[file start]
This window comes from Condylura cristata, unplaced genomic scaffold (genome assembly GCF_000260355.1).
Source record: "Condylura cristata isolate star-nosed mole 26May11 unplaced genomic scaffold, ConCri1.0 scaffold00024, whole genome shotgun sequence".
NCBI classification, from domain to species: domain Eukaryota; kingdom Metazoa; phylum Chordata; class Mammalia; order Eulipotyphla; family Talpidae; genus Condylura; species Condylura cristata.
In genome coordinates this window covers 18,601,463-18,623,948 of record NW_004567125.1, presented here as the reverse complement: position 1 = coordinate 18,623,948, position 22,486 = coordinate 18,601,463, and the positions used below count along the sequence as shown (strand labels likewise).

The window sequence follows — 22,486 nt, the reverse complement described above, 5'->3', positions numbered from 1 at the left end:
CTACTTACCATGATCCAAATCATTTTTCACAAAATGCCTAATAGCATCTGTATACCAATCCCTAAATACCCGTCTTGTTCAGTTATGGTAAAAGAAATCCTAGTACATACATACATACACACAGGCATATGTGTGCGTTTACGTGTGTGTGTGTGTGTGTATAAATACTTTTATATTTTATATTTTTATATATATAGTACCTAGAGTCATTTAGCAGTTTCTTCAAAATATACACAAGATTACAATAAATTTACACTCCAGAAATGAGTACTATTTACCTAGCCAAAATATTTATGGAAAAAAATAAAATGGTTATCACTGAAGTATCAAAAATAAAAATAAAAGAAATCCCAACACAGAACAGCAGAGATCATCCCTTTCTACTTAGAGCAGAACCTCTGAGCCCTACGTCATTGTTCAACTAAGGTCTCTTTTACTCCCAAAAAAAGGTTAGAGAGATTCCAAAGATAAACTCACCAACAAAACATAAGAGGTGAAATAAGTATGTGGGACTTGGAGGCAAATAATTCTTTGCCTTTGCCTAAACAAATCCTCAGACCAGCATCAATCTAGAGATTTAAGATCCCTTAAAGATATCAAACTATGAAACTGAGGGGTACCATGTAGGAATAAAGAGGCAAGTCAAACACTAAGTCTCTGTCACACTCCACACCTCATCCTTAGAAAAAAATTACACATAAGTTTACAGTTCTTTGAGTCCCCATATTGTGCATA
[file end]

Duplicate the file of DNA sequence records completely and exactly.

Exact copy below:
This window comes from Condylura cristata, unplaced genomic scaffold (genome assembly GCF_000260355.1).
Source record: "Condylura cristata isolate star-nosed mole 26May11 unplaced genomic scaffold, ConCri1.0 scaffold00024, whole genome shotgun sequence".
NCBI classification, from domain to species: domain Eukaryota; kingdom Metazoa; phylum Chordata; class Mammalia; order Eulipotyphla; family Talpidae; genus Condylura; species Condylura cristata.
In genome coordinates this window covers 18,601,463-18,623,948 of record NW_004567125.1, presented here as the reverse complement: position 1 = coordinate 18,623,948, position 22,486 = coordinate 18,601,463, and the positions used below count along the sequence as shown (strand labels likewise).

The window sequence follows — 22,486 nt, the reverse complement described above, 5'->3', positions numbered from 1 at the left end:
CTACTTACCATGATCCAAATCATTTTTCACAAAATGCCTAATAGCATCTGTATACCAATCCCTAAATACCCGTCTTGTTCAGTTATGGTAAAAGAAATCCTAGTACATACATACATACACACAGGCATATGTGTGCGTTTACGTGTGTGTGTGTGTGTGTATAAATACTTTTATATTTTATATTTTTATATATATAGTACCTAGAGTCATTTAGCAGTTTCTTCAAAATATACACAAGATTACAATAAATTTACACTCCAGAAATGAGTACTATTTACCTAGCCAAAATATTTATGGAAAAAAATAAAATGGTTATCACTGAAGTATCAAAAATAAAAATAAAAGAAATCCCAACACAGAACAGCAGAGATCATCCCTTTCTACTTAGAGCAGAACCTCTGAGCCCTACGTCATTGTTCAACTAAGGTCTCTTTTACTCCCAAAAAAAGGTTAGAGAGATTCCAAAGATAAACTCACCAACAAAACATAAGAGGTGAAATAAGTATGTGGGACTTGGAGGCAAATAATTCTTTGCCTTTGCCTAAACAAATCCTCAGACCAGCATCAATCTAGAGATTTAAGATCCCTTAAAGATATCAAACTATGAAACTGAGGGGTACCATGTAGGAATAAAGAGGCAAGTCAAACACTAAGTCTCTGTCACACTCCACACCTCATCCTTAGAAAAAAATTACACATAAGTTTACAGTTCTTTGAGTCCCCATATTGTGCATA